When people take part in 'Go Sober for October', many do find it incredibly challenging to give up drinking all together. A survey by YouGov found that 29% of people who took part in a similar alcohol-free month - Dry January – were unable to go without.

If you are taking part in 'Go Sober for October', but have found that you haven’t been able to stop drinking or manage your urges as you thought you would, we have put together advice and information to help you as you to try to address your relationship with alcohol.

I had one or two drinks on a night out

If you went out for dinner or met up with friends, and had a few drinks, don’t let it deter you from the good that you have done during the rest of October.

Think about all the benefits you’ve seen from giving up alcohol. This could include getting better sleep, having more energy, eating healthier or having a bit more money.

Use these benefits to stay motivated, get you back on track and finish the month alcohol-free.

Remember, that when you are trying to change a habit, lapsing back into old behaviours is something people do experience. Rather than seeing the one or two drinks as a failure, view it as a learning curve and something for you to think about as continue on.

I had a heavy drinking session

If you have drunk heavily on one or two nights, this is a serious lapse, but is something that you can still move on from. Don’t use these heavy drinking sessions as an excuse to revert back to your old behaviours.

Instead, reflect upon them. Think about why they happened and what you can do in the future to stop it from being an ongoing problem. Some questions you may want to answer include:

  • Who did you drink with?
  • When did you drink?
  • Why did you drink?
  • What triggered you to drink heavily?

Answering these questions can help you to identify any patterns in your drinking, so that you can figure out what needs to change in order for you to have a better relationship with alcohol in the future. 

I can’t stop drinking

If you tried to give up alcohol for 'Go Sober for October', but have found that you haven’t been able to stop at all, your drinking may be more problematic that what you initially thought it was.

Have you experienced any of the following?

  • Preoccupation with thoughts of alcohol
  • Making excuses stop or pause 'Go Sober for October'
  • Having ‘just one drink’ but then being unable to stop

If so, you may need a helping hand in order to address your current relationship with alcohol. This is nothing to be ashamed of – some people do need this additional guidance.

Taking the time to be within a therapeutic or rehabilitative setting will make sure that you have the professional support that you need to be able to effectively cut back or stop drinking alcohol.

What to think about after 'Go Sober for October'

Regardless of how you finish 'Go Sober for October', if you simply return to your old habits afterwards, it is likely that the month off won’t make a long-lasting difference.

During 'Go Sober for October', use it as an opportunity to reset your relationship with alcohol. During the month, spend some time addressing the following:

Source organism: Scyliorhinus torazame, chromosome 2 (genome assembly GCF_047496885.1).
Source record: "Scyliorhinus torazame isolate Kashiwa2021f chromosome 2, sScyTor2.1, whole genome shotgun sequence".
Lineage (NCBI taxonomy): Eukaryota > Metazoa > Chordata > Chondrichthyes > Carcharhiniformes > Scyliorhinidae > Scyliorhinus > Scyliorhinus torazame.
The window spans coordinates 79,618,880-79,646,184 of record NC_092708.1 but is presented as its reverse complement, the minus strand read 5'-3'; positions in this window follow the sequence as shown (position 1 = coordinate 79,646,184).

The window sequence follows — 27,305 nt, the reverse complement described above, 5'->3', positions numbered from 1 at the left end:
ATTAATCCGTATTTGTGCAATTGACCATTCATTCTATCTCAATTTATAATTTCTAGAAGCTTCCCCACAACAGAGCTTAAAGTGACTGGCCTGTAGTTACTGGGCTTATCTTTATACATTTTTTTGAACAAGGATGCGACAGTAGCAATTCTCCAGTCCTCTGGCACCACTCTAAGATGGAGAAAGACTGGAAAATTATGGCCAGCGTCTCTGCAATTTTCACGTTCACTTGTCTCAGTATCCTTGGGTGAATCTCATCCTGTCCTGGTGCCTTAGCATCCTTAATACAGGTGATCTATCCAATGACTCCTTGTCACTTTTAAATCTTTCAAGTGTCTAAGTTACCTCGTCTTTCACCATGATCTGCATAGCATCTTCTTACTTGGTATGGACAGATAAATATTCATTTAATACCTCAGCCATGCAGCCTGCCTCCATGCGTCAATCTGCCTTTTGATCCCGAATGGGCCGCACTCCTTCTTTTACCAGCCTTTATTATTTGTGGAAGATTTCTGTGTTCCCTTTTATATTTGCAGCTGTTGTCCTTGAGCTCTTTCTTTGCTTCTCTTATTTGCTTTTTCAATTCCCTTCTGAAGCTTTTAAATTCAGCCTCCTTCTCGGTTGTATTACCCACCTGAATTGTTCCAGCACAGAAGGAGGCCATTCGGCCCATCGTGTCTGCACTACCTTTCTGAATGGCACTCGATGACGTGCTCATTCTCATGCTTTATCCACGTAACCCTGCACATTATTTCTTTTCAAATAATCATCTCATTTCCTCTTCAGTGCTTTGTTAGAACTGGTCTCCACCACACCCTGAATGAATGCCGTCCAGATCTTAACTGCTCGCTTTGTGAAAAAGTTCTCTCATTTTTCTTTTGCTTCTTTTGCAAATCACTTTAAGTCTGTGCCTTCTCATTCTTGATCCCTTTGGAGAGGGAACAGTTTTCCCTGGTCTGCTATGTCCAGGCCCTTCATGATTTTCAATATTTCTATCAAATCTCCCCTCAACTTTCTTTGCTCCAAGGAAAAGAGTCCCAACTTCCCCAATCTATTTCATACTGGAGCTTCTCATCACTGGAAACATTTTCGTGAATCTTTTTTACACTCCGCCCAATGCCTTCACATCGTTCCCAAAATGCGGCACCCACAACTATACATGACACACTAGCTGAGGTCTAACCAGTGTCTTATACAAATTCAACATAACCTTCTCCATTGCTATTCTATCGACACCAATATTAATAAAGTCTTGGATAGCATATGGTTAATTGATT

• How do you want to change how you drink in the long term?
  • How has alcohol been affecting your life recently? Has it been affecting your health too?
  • What do you think are the reasons for your drinking?
  • What steps can you put in place to improve your relationship with alcohol going forward?

By really thinking about your alcohol consumption, the impact it has been having on your health and wellbeing and how you want to change going forward, this can put you in a strong position for changing your drinking habits and your perception of alcohol in the future.

Why people with a physical addiction shouldn’t take part in 'Sober for October'

If you are physically addicted to alcohol and find that you experience withdrawal symptoms when you don’t have a certain level of alcohol in your system, it is highly recommended that you don’t take part in 'Go Sober for October' and seek medical advice before taking any steps to reduce your drinking.

Withdrawal symptoms are serious and can be dangerous, so it is best to undergo alcohol detox within a safe and medically-assisted environment, and start your recovery within a rehabilitative setting.

This page was reviewed by Sarina Wheatman, (Emotional Freedom Technique Master Practitioner (EFT), Federation of Drug and Alcohol Professionals (FDAP) NCAC), Addiction Treatment Programme Manager at Manor Clinic.

Finding the right rehab clinic for you is imperative. For more information on our alcohol rehab and alcohol detox services click here. Our specialist, Hampshire-based team of clinicians and counsellors, will help you to get your life back on track. 

Coronavirus information

While the current coronavirus restrictions and social distancing measures are in place, we are offering online support to both new and current patients. We continue to offer access to inpatient services where this is required. Visit our Priory Connect online therapy service page for more information, or read our latest online therapy blog. For the latest information on how Priory are responding to coronavirus, and keeping our patients and staff safe, please visit our COVID-19 preparedness blog.

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